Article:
The Fresh Loaf

News & Information for Amateur Bakers and Artisan Bread Enthusiasts

The Treasure Island Bake

Juergen Krauss's picture
Juergen Krauss

The Treasure Island Bake

Last Saturday was the "Treasure Island" summer fair at my son Benjanin's school, "Lewes New School", and as reported previously he volunteered me for a bread stall. The idea was that the children should make a major contribution to the fair, and I came to the conclusion, that I would let them bake bread from the Treasure Island times, and sell it at the fair.

By the way, the title photo is not "period bread", but my special take on Bo Friberg's Vanilla Butter Biscuits.

Back to the bread making.

After much research and some help from Ananda I settled for three kinds of breads, with slightly adapted formulas to fit the schedule.

You can find the formulas here, I added Ships Biscuits, of which I baked a daily sailor's ration to show at the fair.

The three breads are:

1. Pease Bread, a soured version of Horse Bread, my version uses equal parts of ground yellow split peas, barley and oats, and a tiny bit of sourdough starter of the same mixture. Probably the easiest sourdough to make, peas ferment like crazy. And there is no kneading or sophisticated shaping involved. The taste is quite strong and the crumb a bit crumbly. Excellent with some smoked meats, or with stews.

2. Maslin Bread, this is a bread similar to a German "Feinbrot", usually a mix of wholegrain rye with another grain, depending on the region. In Sussex it probably was wheat, but I used spelt instead because many of the folks at the school try to avoid wheat, for various reasons. I based the proportions on a 50:50 rye:spelt detmolder, with the addition of Ale Barm - now there is a special ingredient.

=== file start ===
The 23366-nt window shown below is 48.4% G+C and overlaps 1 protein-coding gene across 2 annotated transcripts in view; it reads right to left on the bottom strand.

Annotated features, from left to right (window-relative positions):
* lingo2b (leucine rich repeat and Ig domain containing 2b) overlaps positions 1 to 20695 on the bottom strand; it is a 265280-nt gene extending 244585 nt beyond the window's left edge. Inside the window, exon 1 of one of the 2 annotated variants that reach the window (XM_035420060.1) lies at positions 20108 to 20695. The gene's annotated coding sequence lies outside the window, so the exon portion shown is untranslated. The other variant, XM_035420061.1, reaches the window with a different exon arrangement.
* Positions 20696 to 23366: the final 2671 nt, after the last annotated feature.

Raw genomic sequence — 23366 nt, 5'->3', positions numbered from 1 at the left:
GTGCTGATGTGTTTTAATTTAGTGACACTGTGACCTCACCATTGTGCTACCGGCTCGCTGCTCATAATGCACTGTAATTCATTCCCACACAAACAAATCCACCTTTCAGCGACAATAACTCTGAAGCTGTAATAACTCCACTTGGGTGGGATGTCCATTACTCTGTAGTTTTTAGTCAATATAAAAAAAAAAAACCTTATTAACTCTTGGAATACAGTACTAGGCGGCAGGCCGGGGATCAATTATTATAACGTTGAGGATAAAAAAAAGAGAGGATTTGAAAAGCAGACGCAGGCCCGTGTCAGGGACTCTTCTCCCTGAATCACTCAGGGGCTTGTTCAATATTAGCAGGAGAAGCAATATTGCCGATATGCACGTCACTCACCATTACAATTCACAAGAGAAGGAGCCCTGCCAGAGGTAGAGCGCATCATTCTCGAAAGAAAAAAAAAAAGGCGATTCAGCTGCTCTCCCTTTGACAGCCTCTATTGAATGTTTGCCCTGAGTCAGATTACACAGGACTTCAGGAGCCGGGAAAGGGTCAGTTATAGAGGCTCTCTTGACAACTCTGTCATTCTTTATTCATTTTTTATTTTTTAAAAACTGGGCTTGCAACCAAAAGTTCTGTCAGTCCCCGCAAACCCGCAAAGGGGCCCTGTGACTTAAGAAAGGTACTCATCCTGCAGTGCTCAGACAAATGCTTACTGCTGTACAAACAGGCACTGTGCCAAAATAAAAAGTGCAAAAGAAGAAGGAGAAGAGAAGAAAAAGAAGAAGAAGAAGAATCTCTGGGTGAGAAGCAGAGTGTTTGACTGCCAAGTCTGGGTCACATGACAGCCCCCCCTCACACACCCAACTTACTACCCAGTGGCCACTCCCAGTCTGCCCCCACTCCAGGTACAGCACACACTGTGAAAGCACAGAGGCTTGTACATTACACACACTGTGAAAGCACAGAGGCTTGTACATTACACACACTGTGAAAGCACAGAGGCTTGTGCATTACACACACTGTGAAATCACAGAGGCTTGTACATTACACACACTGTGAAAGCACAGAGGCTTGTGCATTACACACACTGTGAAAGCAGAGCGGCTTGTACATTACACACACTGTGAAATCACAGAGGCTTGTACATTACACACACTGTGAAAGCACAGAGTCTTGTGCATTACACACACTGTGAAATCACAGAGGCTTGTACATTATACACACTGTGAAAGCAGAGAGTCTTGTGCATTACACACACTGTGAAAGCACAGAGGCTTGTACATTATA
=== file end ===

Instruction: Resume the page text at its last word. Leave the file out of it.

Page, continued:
3. Manchet Bread, this was the posh white loaf of the day, made with Ale Barm and heavily worked, to get a fine, white crumb. I used old dough, with 50% of the final build being old dough. This made a soft, dense but creamy crumb. Delicious. And those hop notes from the barm coming through. Great.

How we did it: 

This is Benjamin with all the materials for the bake, on the way to school on Thursday Morning:

The Star Trek box contains his lunch... the other boxes flours and starters, Spock, ... It's life as we know it ...

Then I gave a little taster of the three breads Benjamin's class (15 kids, 1 teacher and 2 assistants) would make, and a little talk about the specifics of each of them.

This was my Manchet sample:

 We then set off to Harvey's Brewery

where our most kind hosts gave us a great tour around the brewery, with many insights into the process.

We sampled some malt and yeast, and smelled hops, and saw steam engines, mills, many different tanks and vessels, piped wort, and - what we came for - yeast! Ale Barm.

Here swimming on top of a few thousand litres of great ale to be:

We got our barm and carried it back to school, where the kids had other duties.

I stayed on, and mixed the preferments: Ale Barm dough with wheat and spelt for Manchet (I provided for 5 loaves of spelt manchet), rye sour for maslin, and the full dough for pease bread.

Here is the pyramid of preferments:


I was a bit worried about the size of the second container from the top, 

and I guess I was lucky - not too much spillage the next morning: